I admit I was suspicious of Rhum Barbancourt until I tried the 8 year. There is much conflicting information (or misinformation) regarding this spirit out in cyberspace. I am glad I tried it for myself, and made up my own mind.

      Cheers!

  7. Aphelion said

    Very glad to read the same rum I had just picked up by reccomendation will not dissapoint! I was fearing I wasted my money (it always so easy to judge by the bottle/label and someone elses opinion). I’m particular thrilled that this is a sugar cane rum made in the French style, because I had read about the Rhum Agricoles of Martinique (through Savuer magizine), but have never wanted wanted to pay so much for something I had never tried. So thanks for the reassurance by a great review!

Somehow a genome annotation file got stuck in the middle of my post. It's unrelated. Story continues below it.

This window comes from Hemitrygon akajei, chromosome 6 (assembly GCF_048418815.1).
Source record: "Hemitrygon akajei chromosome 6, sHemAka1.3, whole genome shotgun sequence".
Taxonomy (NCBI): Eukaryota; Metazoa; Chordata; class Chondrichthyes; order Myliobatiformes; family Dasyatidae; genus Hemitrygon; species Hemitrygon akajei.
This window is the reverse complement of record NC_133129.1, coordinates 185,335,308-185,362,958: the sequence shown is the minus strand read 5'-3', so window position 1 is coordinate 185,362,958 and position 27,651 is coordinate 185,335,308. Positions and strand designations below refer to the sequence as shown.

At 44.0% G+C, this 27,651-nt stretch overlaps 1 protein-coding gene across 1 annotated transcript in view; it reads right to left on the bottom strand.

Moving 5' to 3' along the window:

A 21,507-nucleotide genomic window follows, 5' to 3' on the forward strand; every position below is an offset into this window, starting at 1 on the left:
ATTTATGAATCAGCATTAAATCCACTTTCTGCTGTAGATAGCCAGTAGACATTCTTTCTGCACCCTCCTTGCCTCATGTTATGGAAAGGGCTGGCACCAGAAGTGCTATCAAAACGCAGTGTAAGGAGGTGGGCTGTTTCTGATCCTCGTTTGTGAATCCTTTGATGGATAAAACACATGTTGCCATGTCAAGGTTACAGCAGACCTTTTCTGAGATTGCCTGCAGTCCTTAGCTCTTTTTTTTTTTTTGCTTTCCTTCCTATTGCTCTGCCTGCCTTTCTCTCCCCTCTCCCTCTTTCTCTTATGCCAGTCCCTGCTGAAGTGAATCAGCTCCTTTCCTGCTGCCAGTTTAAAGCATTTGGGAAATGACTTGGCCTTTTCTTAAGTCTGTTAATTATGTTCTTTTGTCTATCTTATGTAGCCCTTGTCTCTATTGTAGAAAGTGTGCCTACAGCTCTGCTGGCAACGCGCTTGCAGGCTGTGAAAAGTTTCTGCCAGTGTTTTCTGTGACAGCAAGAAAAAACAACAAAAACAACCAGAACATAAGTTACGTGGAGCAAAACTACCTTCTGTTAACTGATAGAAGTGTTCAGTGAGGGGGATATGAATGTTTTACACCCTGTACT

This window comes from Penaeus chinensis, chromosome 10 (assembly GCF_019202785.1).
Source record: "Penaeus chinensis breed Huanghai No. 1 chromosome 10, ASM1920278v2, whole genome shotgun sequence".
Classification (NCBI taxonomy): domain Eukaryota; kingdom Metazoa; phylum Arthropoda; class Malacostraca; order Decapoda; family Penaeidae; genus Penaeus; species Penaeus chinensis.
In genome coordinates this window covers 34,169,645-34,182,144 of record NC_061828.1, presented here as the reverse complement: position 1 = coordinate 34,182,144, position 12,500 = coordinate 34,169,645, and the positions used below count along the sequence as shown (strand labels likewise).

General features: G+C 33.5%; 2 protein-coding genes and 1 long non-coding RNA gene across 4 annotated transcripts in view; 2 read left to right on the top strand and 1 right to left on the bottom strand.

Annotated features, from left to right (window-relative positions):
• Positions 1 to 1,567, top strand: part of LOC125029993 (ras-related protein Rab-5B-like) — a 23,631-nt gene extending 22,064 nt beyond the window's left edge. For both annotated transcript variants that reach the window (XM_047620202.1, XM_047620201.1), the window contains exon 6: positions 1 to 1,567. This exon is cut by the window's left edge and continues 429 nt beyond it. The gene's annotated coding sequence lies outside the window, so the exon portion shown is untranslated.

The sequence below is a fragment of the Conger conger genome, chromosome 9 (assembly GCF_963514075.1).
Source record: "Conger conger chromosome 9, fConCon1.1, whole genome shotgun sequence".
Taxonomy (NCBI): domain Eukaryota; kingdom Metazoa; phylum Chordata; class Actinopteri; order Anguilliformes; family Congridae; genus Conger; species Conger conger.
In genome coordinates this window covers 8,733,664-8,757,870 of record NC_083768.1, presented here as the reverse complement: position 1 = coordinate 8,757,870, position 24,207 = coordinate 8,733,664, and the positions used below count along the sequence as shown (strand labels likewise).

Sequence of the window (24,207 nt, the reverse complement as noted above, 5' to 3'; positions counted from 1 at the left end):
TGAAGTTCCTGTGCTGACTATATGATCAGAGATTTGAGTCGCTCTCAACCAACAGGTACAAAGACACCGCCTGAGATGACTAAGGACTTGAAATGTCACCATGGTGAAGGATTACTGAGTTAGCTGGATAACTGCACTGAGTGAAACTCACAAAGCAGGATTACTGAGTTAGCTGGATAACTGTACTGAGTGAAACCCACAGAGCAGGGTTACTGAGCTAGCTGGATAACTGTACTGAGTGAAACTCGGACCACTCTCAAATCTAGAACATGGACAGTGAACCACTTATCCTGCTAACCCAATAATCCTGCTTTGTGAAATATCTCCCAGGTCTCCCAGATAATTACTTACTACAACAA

I am surprised to see you have not ventured futher into Barbancourt’s older offerings, or into the world of Rhum Agricole. Since you seemed to like the Barbacourt so much, it must be calling your name.

    • Hi Aphelion

      I know the perils of purchasing a rum (or Rhum) when the contents are unknown. I believe you will find the Barbancourt 8 to be a worthwhile purchase. I suspect I will eventually wonder into the older offerings from this distillery, but there are so many rums…and so little time to enjoy them all!

      Welcome to my Blog! Your comments are always welcome.